If you want to build a fence, take down a tree, put up a shed, or anything else on your property, you’ll need to determine where your property lines are.
What is a property line?
A property line (sometimes known as a “boundary line”) is the legal boundary of your property that separates it from your neighbor’s land. It’s where your property begins and where it ends.
Why are property lines important?
There are four main reasons it’s important to know the precise location of property lines:
- If you plan to buy a property, mortgage lenders and title insurance companies typically require a current survey specifying property lines.
- If you plan to sell a property, you’ll need to know the size and boundaries of the parcel to correctly describe and price it.
- If you want to build a fence, home addition, pool, shed, landscaping or anything else on your property, property lines will dictate where they can go. Not only will the property lines dictate whether your plans infringe on your neighbor’s land, there are also local rules and regulations set forth by a town or municipality as to how far from a property line something must be. Infringe upon these rules or build over your property line, and you’ll likely face hefty fines, frustrated neighbors, and a large bill to remove or relocate whatever you’ve added.
- The inverse is also true: If your neighbor wants to add a structure or landscape to their property, knowing where their property ends and yours begins will ensure they don’t encroach on your property lines.
How do I determine my property lines?
When it comes to finding out the exact location of your property lines, there are four main ways to do so:
- Search the perimeter of your property for stakes or pins: When land is surveyed, a land surveyor will “stake the property.” This involves placing markers along property lines and at corners to indicate exactly where the edges of the property are. If pins are used to stake the perimeter, they’re findable via metal detector since they’re buried steel bars with marked caps.
- Check your property’s deed: This legal document is a written description of a property’s exact property lines.
- Consult a plat map: A plat map is a diagram that shows boundary lines, elevations, structures, and bodies of water within your county, city/town, or neighborhood. It’s drawn to scale to illustrate plots of land and property boundaries. This document should be provided when you purchase a property, but if you don’t have it, check with your local tax accessor or land record office.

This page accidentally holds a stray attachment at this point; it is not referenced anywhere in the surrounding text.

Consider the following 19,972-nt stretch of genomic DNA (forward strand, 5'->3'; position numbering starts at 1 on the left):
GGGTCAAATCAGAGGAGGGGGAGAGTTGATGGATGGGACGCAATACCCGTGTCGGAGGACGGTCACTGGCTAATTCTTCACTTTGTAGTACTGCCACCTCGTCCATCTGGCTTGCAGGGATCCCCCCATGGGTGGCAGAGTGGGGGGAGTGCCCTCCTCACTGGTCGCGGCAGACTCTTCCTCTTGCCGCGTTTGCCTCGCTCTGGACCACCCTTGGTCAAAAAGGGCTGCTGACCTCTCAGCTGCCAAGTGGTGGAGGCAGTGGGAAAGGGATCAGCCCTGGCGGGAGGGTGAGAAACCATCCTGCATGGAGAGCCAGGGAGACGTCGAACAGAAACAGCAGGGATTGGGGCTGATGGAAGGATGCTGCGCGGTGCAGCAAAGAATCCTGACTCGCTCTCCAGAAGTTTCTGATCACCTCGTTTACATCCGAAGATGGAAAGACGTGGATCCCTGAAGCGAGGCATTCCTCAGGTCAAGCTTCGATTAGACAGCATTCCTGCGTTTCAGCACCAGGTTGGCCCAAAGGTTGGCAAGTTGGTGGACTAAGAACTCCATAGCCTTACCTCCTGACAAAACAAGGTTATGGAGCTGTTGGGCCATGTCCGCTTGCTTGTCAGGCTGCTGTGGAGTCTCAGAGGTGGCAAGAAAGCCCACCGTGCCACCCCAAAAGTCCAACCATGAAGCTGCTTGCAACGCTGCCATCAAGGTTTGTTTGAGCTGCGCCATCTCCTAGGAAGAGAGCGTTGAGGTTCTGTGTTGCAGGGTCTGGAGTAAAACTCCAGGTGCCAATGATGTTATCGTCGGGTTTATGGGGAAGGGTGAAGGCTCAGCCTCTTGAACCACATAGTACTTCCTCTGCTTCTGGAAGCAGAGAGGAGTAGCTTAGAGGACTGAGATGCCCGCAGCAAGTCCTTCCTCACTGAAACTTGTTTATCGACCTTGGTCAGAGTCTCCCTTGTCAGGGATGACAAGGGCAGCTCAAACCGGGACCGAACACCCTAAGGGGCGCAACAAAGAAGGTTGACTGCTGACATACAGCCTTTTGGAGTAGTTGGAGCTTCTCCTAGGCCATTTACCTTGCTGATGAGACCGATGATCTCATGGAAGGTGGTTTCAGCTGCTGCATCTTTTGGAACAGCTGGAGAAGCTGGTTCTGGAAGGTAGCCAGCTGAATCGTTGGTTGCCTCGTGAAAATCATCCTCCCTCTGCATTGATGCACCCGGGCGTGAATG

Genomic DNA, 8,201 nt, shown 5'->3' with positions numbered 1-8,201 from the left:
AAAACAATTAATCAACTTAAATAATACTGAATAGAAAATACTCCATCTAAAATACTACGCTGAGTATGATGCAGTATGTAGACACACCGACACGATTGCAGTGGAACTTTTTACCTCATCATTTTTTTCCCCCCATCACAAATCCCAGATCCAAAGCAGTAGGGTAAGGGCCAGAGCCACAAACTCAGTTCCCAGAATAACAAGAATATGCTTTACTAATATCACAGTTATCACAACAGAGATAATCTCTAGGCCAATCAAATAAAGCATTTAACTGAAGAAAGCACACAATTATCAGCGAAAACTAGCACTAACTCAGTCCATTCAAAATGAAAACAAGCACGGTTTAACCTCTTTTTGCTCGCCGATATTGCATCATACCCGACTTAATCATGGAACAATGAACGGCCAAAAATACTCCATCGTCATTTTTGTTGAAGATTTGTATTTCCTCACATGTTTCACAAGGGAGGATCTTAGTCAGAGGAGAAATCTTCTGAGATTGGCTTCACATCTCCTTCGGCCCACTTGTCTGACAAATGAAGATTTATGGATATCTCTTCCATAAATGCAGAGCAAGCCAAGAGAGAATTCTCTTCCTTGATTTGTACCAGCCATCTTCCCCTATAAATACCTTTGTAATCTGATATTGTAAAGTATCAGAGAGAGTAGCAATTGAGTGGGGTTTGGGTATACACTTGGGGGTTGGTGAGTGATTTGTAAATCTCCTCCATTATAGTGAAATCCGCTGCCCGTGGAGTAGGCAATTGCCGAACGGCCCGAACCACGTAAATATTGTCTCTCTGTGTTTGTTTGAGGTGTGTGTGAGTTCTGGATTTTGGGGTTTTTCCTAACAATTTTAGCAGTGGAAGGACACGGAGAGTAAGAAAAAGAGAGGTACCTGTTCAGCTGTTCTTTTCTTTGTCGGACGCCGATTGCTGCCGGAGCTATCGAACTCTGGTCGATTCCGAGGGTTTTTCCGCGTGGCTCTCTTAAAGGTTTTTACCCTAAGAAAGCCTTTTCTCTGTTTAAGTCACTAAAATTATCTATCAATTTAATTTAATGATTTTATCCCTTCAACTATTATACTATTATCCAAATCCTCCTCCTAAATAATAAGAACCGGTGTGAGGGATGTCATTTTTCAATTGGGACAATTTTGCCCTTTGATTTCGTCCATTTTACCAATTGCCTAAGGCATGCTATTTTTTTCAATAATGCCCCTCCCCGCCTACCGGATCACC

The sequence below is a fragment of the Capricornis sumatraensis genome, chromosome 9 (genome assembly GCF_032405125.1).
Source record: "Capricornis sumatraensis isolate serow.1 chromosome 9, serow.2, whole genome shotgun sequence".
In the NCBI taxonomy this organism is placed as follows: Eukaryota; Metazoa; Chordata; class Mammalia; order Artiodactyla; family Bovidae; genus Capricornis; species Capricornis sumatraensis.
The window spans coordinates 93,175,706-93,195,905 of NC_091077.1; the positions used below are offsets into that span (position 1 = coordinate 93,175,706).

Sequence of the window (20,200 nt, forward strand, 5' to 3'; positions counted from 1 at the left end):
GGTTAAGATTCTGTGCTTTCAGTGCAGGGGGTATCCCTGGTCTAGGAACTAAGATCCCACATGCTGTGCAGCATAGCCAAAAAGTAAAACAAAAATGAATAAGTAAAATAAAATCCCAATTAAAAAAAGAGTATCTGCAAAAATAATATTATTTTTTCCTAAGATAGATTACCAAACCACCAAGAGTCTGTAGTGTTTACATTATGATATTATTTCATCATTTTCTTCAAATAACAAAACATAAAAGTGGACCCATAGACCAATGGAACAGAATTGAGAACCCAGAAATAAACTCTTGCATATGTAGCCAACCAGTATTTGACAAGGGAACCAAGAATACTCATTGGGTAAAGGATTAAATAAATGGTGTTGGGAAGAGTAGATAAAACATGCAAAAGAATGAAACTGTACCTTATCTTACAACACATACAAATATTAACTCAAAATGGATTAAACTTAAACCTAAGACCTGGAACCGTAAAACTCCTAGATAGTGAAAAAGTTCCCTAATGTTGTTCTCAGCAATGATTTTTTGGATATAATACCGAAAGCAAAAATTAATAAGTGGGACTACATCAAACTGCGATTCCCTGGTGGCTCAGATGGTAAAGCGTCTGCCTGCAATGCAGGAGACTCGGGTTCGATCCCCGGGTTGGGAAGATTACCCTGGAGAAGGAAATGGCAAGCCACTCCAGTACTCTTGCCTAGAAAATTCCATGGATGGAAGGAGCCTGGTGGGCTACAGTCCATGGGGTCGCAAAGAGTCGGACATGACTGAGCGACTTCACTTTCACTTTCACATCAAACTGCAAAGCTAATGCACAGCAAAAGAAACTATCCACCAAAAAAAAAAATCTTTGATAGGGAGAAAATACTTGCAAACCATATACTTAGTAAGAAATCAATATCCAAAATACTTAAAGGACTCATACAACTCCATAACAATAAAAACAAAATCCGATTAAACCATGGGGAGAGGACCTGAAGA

- Hire a licensed property surveyor: For a fee, a professional property surveyor will research your property's history, measure and mark exact property lines, and create a property line survey.
How do I comply with property line rules?
Before digging or building, reach out to your local building or zoning department. You’ll need to find out whether you must first apply for a building permit and get permission from your neighbors. You’ll also discover how far structures and plantings need to be from property lines. If you live in a development, don’t forget to check with your homeowner’s association (HOA).
Though exact guidelines will depend on your municipality and HOA, here are some general rules:
- Fence: Fences should be two-to-eight inches away from your property line. If fences are built on the property line, you and your neighbor jointly handle their care and maintenance.
- Shed: Sheds need to be more than five feet from the rear property line and two feet from the side property line. They cannot be built in the front yard.
- Detached garage: If a detached garage will face the front of your home, it can be five to 15 feet from your front property line and five feet from side property lines.
- New home: Often, a new home will need to be a minimum of five to 10 feet from the property line.
How do I make changes to my property lines?
To make changes to a property line, you’ll need to hire a real estate attorney to handle boundary line adjustments or agreements. For instance, you may decide to cede (or sell) part of your property to a neighbor, in which case property lines need to be officially, legally updated.